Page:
My Blog List

Friday, July 9, 2010

Simple JavaScript Programming Techniques


So I have been working on JavaScript for a little while now and gathered up a few points I thought I would share .This is my first blog post ever, so please forgive (but do let me know) any defects. I have tried to not get too detailed as I am afraid it will overload readers. Needless to say, I will be more than happy to discuss and revise the content to further improve it.

1. Declare commonly used objects globally to improve performance and to reduce your file size.

eg.: Declare the document object and window objects globally and use the references in your code.(I generally like to start my global variable names with a '$' sign,but that's just my naming convention. So at the top of my JS file I would say:

        var $doc = document;var $win=window;)

2. Wrap functions in logical namespaces:  For example if you have a bunch of utility functions , you could wrap them in a "Utility" namespace (as shown below) and call the functions using Namespace.function() syntax. 

[So in this example to call replaceAll(), you would say: Utilities.replaceAll("arg1","arg2","arg3") ] 

  1: var Utilities = {
  2:          stopEventPropagation : function(e) 
  3:                                  {    
  4:                                      if (!e)
  5:                                          e = window.event;                        
  6:                                      if (e.cancelBubble)
  7:                                          e.cancelBubble = true;
  8:                                      else
  9:                                          e.stopPropagation();
 11:                                  },
 12:                  formatText      : function(text,color,isBold)
 13:                                  {
 14:                                      // implementation..            
 15:                                  },
 16:                  replaceAll        :function (Source,stringToFind,stringToReplace)
 17:                                  {
 18:                                     // implementation..
 20:                                  }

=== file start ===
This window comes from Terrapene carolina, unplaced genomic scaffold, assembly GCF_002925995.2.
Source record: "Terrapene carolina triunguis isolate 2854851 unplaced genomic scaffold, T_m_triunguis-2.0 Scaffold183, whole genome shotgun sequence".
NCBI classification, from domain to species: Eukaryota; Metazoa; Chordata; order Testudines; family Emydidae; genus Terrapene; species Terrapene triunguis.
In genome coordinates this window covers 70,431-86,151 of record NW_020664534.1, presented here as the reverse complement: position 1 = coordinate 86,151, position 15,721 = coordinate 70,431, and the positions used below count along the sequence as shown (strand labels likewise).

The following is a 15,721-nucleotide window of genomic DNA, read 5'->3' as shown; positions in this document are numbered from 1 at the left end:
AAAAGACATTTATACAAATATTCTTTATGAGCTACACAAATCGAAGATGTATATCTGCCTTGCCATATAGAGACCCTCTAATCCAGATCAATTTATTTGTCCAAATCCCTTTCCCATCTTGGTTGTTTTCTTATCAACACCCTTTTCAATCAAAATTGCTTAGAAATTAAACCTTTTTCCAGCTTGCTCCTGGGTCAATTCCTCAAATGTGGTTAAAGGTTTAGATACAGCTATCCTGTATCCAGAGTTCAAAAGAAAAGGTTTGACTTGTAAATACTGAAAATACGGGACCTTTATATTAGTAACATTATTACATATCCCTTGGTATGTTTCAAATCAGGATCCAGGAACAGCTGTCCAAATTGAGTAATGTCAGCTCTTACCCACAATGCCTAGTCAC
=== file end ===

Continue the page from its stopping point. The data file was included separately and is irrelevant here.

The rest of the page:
21:                      }
This has the following advantages:

  • Avoid variable/function name clashes with (potentially) similarly-named variables in other JS libraries/files.
  •   Makes the code much more readable for other people.(Imagine if your HTML file references 5 JS files and you encounter a method call like validate(), you would have to go look in all to find the where validate() is implemented.I personally try to place one namespace per file,so Utilities namespace would be in Utilities.js, so anyone would know exactly where to look.)
  •   Provides an elegant way to create grouped constants,which improves readability.
  1:    var XHROReadystates {
  2:         UNINITIALIZED :0,    /** The initial value. */
  3:         OPEN :1,             /** The open() method has been successfully called, */
  4:         SENT :2,             /** The UA successfully completed the request, but no data hes yet been received. */
  5:         RECEIVING :3,        /** Immediately before receiving the message body (if any). All HTTP headers have been received. */
  6:         LOADED :4            /** The data transfer has been completed. */
  7:     }

3. Using User-Defined Attributes: HTML allows elements to have user-defined attributes. They can be accessed/modified in the same way as standard attributes.This is a powerful mechanism and can be used for both UI and functionality. A note on accessing attributes, IE allows access to the attributes using the (.) dot operator but this is not the W3C Standard and does not work on DOM compliant browsers like FireFox and Safari.Always use the W3C standards-compliant get/setAttribute methods to use attributes.